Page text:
By Robin Jacobson.
Some historical events cast a long shadow, and some words, like “appeasement,” are loaded. Today, whenever a government negotiates with a dictator – whether it’s Kim Jong Un or Bashar al-Assad or another present-day despot – we worry whether making concessions to dictators is “appeasement” that is doomed to fail. Pundits in the “never appease” camp point to the pre-World War II Munich Agreement that famously failed to satisfy Hitler’s appetite for European territory. Yet contrary to popular conception, “never appease” is not the lesson of the Munich Agreement – or so contends respected British author Robert Harris. If the West’s policy towards authoritarian regimes is to be informed by history, says Harris, we should have a better understanding of that history.
Packaged as a captivating thriller, Harris’s novel, Munich, draws on substantial scholarship to suggest that the Munich Agreement bought Britain necessary time to rearm and unite the British public to successfully fight a war. To Harris, British Prime Minister Neville Chamberlain was not a foolish pacifist but instead a clear-eyed realist who hoped for peace while preparing for war.
In 1938, Hitler threatened to invade Czechoslovakia on the pretext of liberating ethnic Germans from regions within Czechoslovakia known as the Sudetenland. Only 20 years after the carnage of World War I, Europe again tottered on the precipice of war. Prime Minister Chamberlain believed that another war could destroy Britain; the military was poorly armed, and the population had no will to fight.
In Munich, on September 30, 1938, Chamberlain, together with the French and Italian leaders, signed a pact agreeing to Germany’s annexation of the Sudetenland. Later that same day, he got Hitler to sign a separate Anglo-German statement declaring that the Munich Agreement was “symbolic of the desire of our two peoples never to go to war with one another again.” Back in England, Chamberlain flourished Hitler’s commitment to “peace for our time” and was hailed as a hero by relieved Britons. But behind the scenes, Chamberlain led the British government in a massive rearmament program.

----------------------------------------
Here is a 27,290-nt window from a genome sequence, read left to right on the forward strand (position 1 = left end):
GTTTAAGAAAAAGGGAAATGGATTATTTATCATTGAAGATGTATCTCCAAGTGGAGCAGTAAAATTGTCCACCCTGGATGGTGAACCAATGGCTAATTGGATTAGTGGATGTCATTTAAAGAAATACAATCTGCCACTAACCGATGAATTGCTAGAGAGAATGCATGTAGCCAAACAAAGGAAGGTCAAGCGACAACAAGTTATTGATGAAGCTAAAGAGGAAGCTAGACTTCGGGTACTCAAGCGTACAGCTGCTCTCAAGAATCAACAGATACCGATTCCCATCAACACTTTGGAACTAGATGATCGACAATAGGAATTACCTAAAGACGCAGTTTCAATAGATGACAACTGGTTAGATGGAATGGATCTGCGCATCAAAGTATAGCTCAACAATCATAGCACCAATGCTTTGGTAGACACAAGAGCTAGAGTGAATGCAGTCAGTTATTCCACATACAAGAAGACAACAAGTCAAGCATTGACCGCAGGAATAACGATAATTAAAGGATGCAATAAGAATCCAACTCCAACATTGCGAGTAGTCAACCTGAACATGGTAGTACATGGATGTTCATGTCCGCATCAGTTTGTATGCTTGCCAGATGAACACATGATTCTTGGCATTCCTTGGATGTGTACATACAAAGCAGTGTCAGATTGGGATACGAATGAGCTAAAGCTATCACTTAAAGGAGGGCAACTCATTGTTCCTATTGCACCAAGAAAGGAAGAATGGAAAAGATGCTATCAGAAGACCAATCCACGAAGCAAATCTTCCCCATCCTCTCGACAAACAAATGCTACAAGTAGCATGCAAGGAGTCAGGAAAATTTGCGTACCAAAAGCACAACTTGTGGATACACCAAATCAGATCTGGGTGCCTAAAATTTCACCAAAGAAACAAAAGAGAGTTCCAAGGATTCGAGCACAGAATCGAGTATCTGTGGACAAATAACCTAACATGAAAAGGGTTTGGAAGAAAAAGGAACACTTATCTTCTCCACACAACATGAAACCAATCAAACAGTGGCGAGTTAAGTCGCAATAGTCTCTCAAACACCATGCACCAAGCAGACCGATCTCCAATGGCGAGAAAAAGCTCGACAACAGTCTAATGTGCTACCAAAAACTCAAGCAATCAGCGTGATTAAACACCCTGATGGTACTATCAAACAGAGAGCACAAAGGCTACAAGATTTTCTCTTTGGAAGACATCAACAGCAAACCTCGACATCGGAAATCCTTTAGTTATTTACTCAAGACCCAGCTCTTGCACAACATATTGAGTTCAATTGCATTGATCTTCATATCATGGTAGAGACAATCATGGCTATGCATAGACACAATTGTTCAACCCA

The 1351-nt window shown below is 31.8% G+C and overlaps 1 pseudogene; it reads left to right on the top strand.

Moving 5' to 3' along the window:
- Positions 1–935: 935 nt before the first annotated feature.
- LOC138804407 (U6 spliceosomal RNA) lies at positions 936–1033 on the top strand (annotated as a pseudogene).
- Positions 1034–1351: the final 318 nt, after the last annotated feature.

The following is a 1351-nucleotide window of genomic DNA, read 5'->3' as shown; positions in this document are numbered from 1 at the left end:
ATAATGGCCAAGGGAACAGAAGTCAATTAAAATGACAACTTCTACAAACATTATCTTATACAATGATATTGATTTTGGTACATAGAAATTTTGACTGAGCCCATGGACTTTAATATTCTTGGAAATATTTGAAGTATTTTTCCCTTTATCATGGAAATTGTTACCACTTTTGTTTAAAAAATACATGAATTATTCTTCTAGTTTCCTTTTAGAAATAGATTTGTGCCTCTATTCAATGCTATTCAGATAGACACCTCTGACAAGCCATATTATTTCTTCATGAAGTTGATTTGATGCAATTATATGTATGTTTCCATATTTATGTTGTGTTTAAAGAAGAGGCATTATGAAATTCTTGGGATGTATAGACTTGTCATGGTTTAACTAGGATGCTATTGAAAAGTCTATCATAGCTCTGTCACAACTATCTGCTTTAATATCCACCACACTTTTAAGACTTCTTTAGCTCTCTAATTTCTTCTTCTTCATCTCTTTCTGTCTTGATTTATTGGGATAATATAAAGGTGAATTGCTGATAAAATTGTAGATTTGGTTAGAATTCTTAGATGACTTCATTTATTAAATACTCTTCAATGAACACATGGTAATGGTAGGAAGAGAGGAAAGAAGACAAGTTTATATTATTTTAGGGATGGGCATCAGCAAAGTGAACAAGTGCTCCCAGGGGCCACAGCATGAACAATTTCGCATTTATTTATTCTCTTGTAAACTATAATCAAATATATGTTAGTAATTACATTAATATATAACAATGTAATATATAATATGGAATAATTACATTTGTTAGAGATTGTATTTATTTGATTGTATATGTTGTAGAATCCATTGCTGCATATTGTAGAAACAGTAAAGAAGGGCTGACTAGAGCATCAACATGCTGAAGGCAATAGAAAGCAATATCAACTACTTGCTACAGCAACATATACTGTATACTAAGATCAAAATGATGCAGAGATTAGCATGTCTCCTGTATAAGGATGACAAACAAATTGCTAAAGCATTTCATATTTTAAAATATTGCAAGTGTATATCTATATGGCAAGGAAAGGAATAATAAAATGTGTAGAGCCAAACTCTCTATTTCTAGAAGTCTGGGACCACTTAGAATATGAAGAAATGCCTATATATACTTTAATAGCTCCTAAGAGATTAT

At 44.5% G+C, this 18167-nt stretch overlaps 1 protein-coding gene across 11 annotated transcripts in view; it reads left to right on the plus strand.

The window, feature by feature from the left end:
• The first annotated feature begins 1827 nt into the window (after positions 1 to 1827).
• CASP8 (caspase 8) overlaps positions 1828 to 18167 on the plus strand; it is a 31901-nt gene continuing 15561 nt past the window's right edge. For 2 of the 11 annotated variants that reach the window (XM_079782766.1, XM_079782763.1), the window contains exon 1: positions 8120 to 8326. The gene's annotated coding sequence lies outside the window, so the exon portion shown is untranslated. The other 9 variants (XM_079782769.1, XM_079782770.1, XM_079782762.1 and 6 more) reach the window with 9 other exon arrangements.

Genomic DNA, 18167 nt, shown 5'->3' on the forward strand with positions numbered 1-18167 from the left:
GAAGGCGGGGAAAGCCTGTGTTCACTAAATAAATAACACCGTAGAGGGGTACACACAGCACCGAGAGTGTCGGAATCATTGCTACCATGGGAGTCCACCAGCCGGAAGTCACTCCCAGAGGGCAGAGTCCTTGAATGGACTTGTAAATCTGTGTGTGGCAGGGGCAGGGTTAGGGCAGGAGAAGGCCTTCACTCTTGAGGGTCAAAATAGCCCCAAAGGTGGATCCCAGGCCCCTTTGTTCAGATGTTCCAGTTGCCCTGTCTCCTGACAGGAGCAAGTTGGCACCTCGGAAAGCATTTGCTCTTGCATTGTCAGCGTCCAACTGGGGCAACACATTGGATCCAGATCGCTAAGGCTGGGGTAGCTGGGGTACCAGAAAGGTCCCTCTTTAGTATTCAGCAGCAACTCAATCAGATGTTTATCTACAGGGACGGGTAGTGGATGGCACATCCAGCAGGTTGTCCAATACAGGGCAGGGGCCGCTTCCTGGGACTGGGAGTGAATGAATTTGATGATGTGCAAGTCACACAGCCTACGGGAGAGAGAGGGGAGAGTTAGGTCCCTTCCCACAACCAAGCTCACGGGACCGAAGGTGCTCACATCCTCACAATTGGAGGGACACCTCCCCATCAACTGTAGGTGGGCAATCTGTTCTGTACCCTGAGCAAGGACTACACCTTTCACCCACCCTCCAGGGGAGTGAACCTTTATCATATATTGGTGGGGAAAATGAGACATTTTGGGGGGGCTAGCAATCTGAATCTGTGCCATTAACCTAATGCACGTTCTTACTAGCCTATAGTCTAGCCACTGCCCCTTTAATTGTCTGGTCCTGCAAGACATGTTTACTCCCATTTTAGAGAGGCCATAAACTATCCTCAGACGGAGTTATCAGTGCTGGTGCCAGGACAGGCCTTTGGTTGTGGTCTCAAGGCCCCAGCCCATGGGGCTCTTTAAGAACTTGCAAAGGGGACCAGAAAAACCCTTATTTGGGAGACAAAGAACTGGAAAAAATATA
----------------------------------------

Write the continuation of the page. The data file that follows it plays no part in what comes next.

Peace was short-lived. Within months, Germany occupied all of Czechoslovakia and within a year invaded Poland, igniting World War II. Chamberlain was pilloried as a naïve, gullible, weak leader who had shamefully acceded to Hitler’s demands. Yet under Chamberlain, Britain’s air power increased tenfold between 1938 and 1940. Tellingly, Hitler in February 1945 appeared to blame the Munich Agreement for Germany’s then-impending defeat, remarking bitterly, “We ought to have gone to war in 1938.”
Set over four frenetic days in September 1938, Munich tells the story of the Munich Agreement through two fictional characters, one British and one German, young men who had been students together at Oxford. In 1938, when the characters’ lives again cross, Hugh Legat is one of Chamberlain’s secretaries and Paul von Hartmann is a translator for the German Foreign Ministry. Horrified by the Nazis’ treatment of Jews (“if they’re capable of that, they’re capable of anything“), Hartmann is plotting Hitler’s downfall with a German resistance group. He enlists Legat’s help to convey to Chamberlain a secret Nazi document revealing Hitler’s intention to conquer Europe.
Harris portrays Chamberlain as a shrewd leader with no good options. He credits Chamberlain with cannily publicizing Hitler’s signed promise of peace, so that if Hitler later reneged, Britain would have the moral authority needed to move the British public and Western allies towards war. But laying down that tripwire for Hitler cost Chamberlain his reputation as a statesman. Harris visualizes Chamberlain brandishing Hitler’s worthless commitment to peace “like a man who had thrown himself onto an electrified fence.”